Founded in 1937, the organization’s mission is “To inspire, empower, and enable wildlife professionals to sustain wildlife populations and habitats through science-based management and conservation.” The Wildlife Society enhances our members’ networking and learning opportunities, professional and career development, and provides numerous ways for them to get more involved in creating a better future for wildlife and their habitats.
The Urban Wildlife Working Group provides a forum for Wildlife Society members to exchange information relative to urban wildlife and the management of urban wildlife habitat. The working group works to increase awareness of urban wildlife, resolve conflicts related to nuisance wildlife concerns, and promote opportunities to incorporate wildlife in urban settings among urban planners, landscape architects, the private sector, and the general public.
The purpose of this association is to promote the advancement of biology as a science by encouraging research, the imparting of knowledge, the application of knowledge to the solution of biological problems, and the preservation of biological resources.
The Society for Conservation Biology (SCB) is an international professional organization dedicated to promoting the scientific study of the phenomena that affect the maintenance, loss, and restoration of biological diversity. The Society’s membership comprises a wide range of people interested in the conservation and study of biological diversity: resource managers, educators, government and private conservation workers, and students make up the more than 10,000 members world-wide.
The international honor society of science and engineering, Sigma Xi has nearly 65,000 members who were elected to membership based on their research potential or achievements. More than 500 Sigma Xi chapters in North America and around the world provide a supportive environment for interdisciplinary research at colleges and universities, industry research centers and government laboratories. More than 200 members have won the Nobel Prize.
I serve as the Nutrition Advisor for the ring-tailed lemur Species Survival Plan (SSP). This link will take you to the Nutrition section of the ring-tailed lemur Husbandry Manual.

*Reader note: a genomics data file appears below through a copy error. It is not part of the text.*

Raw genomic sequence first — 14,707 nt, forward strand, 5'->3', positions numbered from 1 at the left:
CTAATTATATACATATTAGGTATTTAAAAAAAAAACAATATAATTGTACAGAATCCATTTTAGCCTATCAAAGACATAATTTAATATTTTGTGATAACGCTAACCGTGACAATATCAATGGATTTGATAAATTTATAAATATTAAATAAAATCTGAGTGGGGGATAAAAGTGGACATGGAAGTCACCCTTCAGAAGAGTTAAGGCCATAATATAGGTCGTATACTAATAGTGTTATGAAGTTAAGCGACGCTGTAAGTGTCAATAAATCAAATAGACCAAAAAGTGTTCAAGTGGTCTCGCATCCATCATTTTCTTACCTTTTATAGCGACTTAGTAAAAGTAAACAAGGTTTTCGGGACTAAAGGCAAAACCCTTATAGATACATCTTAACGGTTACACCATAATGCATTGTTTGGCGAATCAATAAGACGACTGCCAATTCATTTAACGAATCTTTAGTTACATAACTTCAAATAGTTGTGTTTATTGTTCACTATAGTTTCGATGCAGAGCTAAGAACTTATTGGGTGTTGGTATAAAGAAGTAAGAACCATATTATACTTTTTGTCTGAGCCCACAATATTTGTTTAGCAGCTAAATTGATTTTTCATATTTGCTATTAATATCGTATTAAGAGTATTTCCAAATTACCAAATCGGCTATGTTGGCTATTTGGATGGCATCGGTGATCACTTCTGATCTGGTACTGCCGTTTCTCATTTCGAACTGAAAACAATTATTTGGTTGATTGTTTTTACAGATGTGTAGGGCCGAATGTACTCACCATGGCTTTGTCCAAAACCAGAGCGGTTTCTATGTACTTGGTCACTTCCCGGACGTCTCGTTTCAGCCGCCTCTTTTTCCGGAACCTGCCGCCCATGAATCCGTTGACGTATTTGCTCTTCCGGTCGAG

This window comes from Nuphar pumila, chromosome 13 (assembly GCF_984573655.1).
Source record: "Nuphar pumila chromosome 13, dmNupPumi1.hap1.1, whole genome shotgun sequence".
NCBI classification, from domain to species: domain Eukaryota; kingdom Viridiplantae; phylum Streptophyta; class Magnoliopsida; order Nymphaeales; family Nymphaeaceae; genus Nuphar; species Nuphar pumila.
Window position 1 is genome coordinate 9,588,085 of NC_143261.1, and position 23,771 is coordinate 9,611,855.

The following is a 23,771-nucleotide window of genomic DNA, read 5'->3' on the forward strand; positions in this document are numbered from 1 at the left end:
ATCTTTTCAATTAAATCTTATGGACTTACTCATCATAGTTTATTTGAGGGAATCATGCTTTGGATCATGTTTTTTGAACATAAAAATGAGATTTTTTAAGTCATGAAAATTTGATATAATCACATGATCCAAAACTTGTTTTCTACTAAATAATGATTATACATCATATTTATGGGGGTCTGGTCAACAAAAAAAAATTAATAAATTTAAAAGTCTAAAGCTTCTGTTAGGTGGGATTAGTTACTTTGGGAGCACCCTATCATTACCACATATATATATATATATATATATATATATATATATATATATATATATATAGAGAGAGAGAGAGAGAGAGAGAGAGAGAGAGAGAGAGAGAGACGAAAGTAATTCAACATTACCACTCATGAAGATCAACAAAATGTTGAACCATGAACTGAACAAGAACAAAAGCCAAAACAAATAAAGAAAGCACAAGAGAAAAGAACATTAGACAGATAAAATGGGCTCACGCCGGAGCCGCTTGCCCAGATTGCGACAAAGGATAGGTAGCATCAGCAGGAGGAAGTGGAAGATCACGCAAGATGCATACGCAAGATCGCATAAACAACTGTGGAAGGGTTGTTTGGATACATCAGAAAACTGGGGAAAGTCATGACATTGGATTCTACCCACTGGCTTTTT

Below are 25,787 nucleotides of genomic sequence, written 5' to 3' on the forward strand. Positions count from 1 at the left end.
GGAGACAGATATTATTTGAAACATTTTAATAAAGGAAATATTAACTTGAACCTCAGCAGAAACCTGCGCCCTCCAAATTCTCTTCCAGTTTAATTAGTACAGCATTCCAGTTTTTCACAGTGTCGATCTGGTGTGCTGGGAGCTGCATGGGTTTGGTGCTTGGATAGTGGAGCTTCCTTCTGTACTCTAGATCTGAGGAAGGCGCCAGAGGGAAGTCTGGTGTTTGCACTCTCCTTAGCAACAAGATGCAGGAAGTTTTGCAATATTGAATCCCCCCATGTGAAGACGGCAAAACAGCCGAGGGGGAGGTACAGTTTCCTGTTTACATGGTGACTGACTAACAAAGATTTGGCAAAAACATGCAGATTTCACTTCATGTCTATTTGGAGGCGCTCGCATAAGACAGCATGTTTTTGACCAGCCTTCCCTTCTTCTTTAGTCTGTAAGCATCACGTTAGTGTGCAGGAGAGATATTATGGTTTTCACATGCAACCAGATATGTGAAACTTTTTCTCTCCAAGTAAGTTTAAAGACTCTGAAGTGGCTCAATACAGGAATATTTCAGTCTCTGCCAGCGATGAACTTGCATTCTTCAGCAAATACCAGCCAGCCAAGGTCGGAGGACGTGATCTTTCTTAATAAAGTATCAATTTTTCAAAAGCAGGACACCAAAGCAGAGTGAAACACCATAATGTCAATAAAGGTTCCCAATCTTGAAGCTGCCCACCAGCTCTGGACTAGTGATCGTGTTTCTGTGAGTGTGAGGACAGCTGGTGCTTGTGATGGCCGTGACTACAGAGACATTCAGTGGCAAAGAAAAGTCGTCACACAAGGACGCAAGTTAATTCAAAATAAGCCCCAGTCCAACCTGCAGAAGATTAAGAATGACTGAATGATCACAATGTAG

The Highlands Biological Station is a year-round biological field station located on a high plateau in the southern Appalachian Mountains of southwestern North Carolina. Its principal mission is to promote research and education in biodiversity studies (ecology, systematics, evolution, and conservation), with special emphasis on the diverse flora and fauna of the region. Founded in 1927 through the combined efforts of prominent local residents and a group of biologists from leading universities in the Southeast, HBS built its first laboratory in 1930.
Project Coyote, a national non-profit organization based in Northern California, is a North American coalition of scientists, educators, ranchers and citizen leaders promoting compassionate conservation and coexistence between people and wildlife through education, science and advocacy. We work to change laws and policies to protect native carnivores from abuse and mismanagement, advocating coexistence instead of killing. We seek to change negative attitudes toward coyotes, wolves and other misunderstood predators by replacing ignorance and fear with understanding, respect and appreciation. Project Coyote is part of the Earth Island Institute, a global network of conservation organizations.
Beta Beta Beta (TriBeta) is a society for students, particularly undergraduates, dedicated to improving the understanding and appreciation of biological study and extending boundaries of human knowledge through scientific research. Since its founding in 1922, more than 175,000 persons have been accepted into lifetime membership, and more than 430 chapters have been established throughout the United States and Puerto Rico.